Two weeks later, still no agreement on how to balance budget
It is two weeks since the regular Minnesota legislative session adjourned without passing a state budget, and less than four weeks to a potential government shutdown, but Democratic Gov. Mark Dayton and Republican legislative leaders still cannot agree on how to finish their job.
Republicans on Monday night offered to spend at Dayton's higher level on school, public safety and courts programs, but the governor continued his insistence that an overall spending target should be the next step, not making deals in individual spending areas.
Dayton hosted legislative leaders for an hour-long Monday night meeting, and while participants called the talks constructive, no one could point to any advances toward a two-year budget.
The governor said he was slightly more optimistic the work could be done in time to avoid a government shutdown on July 1.
"I appreciate the offer the leaders made," he said.
That offer was to increase school, public safety and court spending $110 million over Republican-written budget bills, to meet Dayton's budget plan. Those areas take up nearly half of the GOP-proposed $34 billion budget in the next two years, but the GOP's Monday offer included nothing about the other half of the budget.
Republicans would not say how they propose paying for the increased spending. Senate Majority Leader Amy Koch, R-Buffalo, and House Speaker Kurt Zellers, R-Maple Grove, said they could use money that had been planned to carry over to the next budget or cut spending in other areas.
"We made a significant, meaningful attempt," Sen. Ted Lillie, R-Lake Elmo, said.
Dayton insists that Republicans find $1.8 billion in new revenue, such as his plan to increase taxes on the best-earning 2 percent of Minnesotans. Republicans refuse to consider spending more than $34 billion in the next two years; Dayton's budget adds up to $35.8 billion.
Without a budget deal by July 1, the state will run out of money and most state work could shut down with thousands of employees laid off.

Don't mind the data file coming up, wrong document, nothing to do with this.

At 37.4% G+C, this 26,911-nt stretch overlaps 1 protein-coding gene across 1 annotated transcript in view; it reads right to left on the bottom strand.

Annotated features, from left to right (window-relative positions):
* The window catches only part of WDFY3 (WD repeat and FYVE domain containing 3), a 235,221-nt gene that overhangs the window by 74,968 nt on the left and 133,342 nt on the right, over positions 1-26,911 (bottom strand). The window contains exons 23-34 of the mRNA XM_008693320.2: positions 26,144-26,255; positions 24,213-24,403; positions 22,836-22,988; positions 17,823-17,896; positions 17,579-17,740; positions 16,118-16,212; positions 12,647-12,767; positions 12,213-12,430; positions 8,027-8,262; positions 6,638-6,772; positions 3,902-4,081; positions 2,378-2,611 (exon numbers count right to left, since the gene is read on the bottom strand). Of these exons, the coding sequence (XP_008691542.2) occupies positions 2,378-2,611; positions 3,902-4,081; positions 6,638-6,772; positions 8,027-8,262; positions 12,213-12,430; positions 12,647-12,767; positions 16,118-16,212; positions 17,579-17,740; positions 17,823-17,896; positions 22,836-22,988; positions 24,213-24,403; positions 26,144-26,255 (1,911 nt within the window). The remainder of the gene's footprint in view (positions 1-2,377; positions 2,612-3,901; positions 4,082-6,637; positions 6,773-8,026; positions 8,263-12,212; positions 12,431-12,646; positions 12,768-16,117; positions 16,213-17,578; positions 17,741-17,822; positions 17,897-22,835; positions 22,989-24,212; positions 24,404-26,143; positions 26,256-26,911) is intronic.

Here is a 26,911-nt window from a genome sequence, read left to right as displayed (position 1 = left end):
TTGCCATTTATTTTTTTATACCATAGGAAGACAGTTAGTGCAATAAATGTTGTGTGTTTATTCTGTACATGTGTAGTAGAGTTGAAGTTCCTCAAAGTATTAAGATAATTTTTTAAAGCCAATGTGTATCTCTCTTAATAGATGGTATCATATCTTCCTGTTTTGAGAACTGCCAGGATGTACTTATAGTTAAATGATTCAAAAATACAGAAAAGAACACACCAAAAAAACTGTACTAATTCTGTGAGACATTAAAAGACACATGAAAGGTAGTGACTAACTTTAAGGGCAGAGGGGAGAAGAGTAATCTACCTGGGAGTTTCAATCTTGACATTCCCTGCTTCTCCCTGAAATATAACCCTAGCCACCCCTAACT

The evening session was better than one earlier in the day that left GOP lawmakers upset because Dayton skipped the meeting with them about education funding.
"This morning, it was frustrating," Rep. Tim Kelly, R-Red Wing, said after the evening meeting. "This meeting was a good step forward."
Dayton said he apologized to Republicans for the mix-up and told reporters "we still have state government to run."
Tuesday meetings about transportation, courts, public safety and transportation funding are planned without Dayton.
"It is very difficult when the governor does not show up," Rep. Pat Garofalo, R-Farmington, said.
Democrats said there is little that can be done until Dayton and Republicans who control the Legislature come to an overall spending target.
"We're basically walking right into a state shutdown," Sen. LeRoy Stumpf, DFL-Plummer, said about lack of an overall deal.
Kelly said that when lawmakers learned Dayton would not attend Monday morning's meeting, after they already were in his office, it felt like "somebody let all the air out of the room."
Stumpf, who lives as far away from the Capitol as any lawmaker, said he will follow news accounts to see if there is overall budget progress, but will not return to the Capitol until there is.
"I am going to be getting out of town as soon as I can," he said.